E-trading boosts emerging market inflows, say market participants
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Foreign Exchange

E-trading boosts emerging market inflows, say market participants

Electronic trading is one of the biggest drivers of emerging market FX inflows, according to Mike Burton, Société Générale’s global head of FX sales.

Speaking at a webinar hosted by Financial News yesterday, Burton said the broader and deeper liquidity provision offered by e-trading had allowed emerging market currencies to become more established. “It’s definitely helped emerging market inflows,” he said.

And it will only get better, says Deutsche Bank. Neville Bulgin, Deutsche’s co-head of London investor sales, thought emerging market trading volumes were likely to increase during 2011: “Partly that’s down to access.”

Bulgin also thinks e-trading tools have given managers greater transparency and ease-of-use when dealing with EM currencies. He fingered straight-through processing as particularly important, pointing out that it allowed managers to book trades more easily.

Asked whether emerging market inflows represented genuine cross-border growth or only a reallocation of funds from existing mandates, Michael Huttman, chief investment officer at Millennium Global Investments, was unequivocal: “From a management point of view, this is here to stay. This is a long-term structural shift of capital.”

Thanos Papasavvas, head of currency management at Investec Asset Management, argued that it was important not to take a one-dimensional view of currency investment. Papasavvas said Investec’s focus on strategies and valuations for emerging market currencies runs on two-year cycles, in contrast with G10 currencies, where the action is in intra-day, high-volume trading based on short-term price movements.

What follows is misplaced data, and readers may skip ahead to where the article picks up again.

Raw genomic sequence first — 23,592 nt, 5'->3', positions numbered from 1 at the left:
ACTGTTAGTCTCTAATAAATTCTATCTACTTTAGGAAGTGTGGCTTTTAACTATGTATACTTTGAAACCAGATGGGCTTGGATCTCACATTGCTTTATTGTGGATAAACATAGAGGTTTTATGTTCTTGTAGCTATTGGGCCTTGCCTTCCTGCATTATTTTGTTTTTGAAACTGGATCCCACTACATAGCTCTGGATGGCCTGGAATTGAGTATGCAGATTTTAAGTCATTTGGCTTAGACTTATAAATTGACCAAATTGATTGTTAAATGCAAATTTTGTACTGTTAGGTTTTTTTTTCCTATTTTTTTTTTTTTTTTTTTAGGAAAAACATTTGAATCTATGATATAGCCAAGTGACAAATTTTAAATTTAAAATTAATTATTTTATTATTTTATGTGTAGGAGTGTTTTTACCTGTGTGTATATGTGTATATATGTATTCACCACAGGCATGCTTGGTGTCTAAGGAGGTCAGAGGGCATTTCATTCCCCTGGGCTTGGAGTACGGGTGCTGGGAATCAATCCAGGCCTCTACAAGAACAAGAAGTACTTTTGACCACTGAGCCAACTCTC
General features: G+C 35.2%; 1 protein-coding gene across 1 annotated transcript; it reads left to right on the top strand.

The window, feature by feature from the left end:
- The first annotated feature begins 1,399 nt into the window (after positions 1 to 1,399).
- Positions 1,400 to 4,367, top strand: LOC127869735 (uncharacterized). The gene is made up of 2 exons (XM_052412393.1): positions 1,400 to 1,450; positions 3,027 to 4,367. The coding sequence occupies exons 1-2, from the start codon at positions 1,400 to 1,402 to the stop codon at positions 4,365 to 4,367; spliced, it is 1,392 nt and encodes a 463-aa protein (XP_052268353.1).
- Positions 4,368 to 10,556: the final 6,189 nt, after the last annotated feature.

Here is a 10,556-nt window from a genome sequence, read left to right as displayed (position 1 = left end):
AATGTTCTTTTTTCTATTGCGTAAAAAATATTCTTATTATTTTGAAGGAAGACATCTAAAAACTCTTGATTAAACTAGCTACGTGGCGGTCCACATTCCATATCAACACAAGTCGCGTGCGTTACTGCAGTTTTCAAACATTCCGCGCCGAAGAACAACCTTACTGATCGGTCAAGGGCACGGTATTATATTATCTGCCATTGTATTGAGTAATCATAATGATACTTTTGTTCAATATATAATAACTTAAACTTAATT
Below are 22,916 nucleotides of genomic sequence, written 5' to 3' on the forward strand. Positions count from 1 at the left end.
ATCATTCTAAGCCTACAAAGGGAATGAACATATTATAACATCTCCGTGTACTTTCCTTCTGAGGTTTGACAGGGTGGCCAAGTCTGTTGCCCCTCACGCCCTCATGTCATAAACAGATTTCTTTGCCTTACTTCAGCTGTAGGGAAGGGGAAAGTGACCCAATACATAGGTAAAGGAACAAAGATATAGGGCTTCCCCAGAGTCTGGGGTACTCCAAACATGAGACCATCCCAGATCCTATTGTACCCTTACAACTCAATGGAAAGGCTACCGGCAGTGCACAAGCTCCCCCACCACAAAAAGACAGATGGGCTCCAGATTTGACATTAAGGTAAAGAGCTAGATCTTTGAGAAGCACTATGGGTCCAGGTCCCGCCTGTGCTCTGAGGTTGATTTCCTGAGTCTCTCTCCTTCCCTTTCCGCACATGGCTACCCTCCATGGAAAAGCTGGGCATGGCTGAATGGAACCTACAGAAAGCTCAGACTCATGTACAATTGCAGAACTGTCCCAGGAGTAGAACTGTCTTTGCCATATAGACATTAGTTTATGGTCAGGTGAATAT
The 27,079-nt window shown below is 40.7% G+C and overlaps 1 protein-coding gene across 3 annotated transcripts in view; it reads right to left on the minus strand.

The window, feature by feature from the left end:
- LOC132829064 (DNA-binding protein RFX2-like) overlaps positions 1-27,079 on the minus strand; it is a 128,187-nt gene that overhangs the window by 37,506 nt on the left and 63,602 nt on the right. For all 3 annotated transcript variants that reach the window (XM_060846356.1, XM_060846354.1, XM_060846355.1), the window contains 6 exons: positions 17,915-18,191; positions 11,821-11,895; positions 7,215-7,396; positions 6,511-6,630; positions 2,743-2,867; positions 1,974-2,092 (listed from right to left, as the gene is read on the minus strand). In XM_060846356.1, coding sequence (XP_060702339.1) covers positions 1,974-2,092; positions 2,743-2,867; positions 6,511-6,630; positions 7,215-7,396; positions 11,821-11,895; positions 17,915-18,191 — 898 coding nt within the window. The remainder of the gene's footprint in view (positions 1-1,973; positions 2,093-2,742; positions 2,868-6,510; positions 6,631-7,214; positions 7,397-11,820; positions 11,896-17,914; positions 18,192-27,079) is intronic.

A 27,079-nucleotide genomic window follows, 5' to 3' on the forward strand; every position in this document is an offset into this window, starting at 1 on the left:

Which led onto a discussion on high-frequency trading. Colin Harte, head of the fixed income scenario team at Baring Asset Management was insistent that large algorithmic traders were not yet acting as serious market makers to the buy-side.

“They have no impact whatsoever,” Harte said. “Sometimes they might add some liquidity, sometimes they might detract from it. On an intra-day basis, they just add to short-term noise.”

The banks fought their corner too, keen to differentiate bank price provision from that of the start-up HFT firms. “[HFTs] are very sensitive to one pip price movements,” said Deutsche’s Bulgin, claiming that withdrawal of liquidity in the face of big price movements by HFT traders was common. “Liquidity can therefore appear deeper than it is,” he warned.

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